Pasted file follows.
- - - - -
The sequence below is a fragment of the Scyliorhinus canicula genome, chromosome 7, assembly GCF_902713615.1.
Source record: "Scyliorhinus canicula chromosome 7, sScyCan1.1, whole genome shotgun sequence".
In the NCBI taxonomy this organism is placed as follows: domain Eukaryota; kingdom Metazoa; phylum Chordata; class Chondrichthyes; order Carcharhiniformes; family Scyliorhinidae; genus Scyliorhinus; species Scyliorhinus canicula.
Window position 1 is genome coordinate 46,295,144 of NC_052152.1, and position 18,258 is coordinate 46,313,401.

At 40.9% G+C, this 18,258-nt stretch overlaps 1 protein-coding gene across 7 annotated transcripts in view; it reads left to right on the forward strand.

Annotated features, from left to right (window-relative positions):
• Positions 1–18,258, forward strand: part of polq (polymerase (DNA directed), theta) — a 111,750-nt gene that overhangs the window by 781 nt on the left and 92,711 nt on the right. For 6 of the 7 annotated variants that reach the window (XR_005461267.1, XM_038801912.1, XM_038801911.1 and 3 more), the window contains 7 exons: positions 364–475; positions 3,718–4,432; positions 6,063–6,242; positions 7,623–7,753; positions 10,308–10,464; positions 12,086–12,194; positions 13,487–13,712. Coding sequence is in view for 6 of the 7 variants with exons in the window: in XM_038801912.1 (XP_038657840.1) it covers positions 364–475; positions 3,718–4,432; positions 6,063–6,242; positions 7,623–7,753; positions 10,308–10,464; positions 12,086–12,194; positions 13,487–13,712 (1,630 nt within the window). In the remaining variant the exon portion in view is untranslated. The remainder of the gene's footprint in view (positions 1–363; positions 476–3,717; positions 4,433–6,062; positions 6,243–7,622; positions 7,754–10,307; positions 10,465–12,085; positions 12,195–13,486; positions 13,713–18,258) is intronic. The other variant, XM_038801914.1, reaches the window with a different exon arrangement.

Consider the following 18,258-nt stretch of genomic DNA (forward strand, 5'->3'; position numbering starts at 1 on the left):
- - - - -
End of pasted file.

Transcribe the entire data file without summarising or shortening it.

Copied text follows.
The sequence below is a fragment of the Scyliorhinus canicula genome, chromosome 7, assembly GCF_902713615.1.
Source record: "Scyliorhinus canicula chromosome 7, sScyCan1.1, whole genome shotgun sequence".
In the NCBI taxonomy this organism is placed as follows: domain Eukaryota; kingdom Metazoa; phylum Chordata; class Chondrichthyes; order Carcharhiniformes; family Scyliorhinidae; genus Scyliorhinus; species Scyliorhinus canicula.
Window position 1 is genome coordinate 46,295,144 of NC_052152.1, and position 18,258 is coordinate 46,313,401.

At 40.9% G+C, this 18,258-nt stretch overlaps 1 protein-coding gene across 7 annotated transcripts in view; it reads left to right on the forward strand.

Annotated features, from left to right (window-relative positions):
• Positions 1–18,258, forward strand: part of polq (polymerase (DNA directed), theta) — a 111,750-nt gene that overhangs the window by 781 nt on the left and 92,711 nt on the right. For 6 of the 7 annotated variants that reach the window (XR_005461267.1, XM_038801912.1, XM_038801911.1 and 3 more), the window contains 7 exons: positions 364–475; positions 3,718–4,432; positions 6,063–6,242; positions 7,623–7,753; positions 10,308–10,464; positions 12,086–12,194; positions 13,487–13,712. Coding sequence is in view for 6 of the 7 variants with exons in the window: in XM_038801912.1 (XP_038657840.1) it covers positions 364–475; positions 3,718–4,432; positions 6,063–6,242; positions 7,623–7,753; positions 10,308–10,464; positions 12,086–12,194; positions 13,487–13,712 (1,630 nt within the window). In the remaining variant the exon portion in view is untranslated. The remainder of the gene's footprint in view (positions 1–363; positions 476–3,717; positions 4,433–6,062; positions 6,243–7,622; positions 7,754–10,307; positions 10,465–12,085; positions 12,195–13,486; positions 13,713–18,258) is intronic. The other variant, XM_038801914.1, reaches the window with a different exon arrangement.

Consider the following 18,258-nt stretch of genomic DNA (forward strand, 5'->3'; position numbering starts at 1 on the left):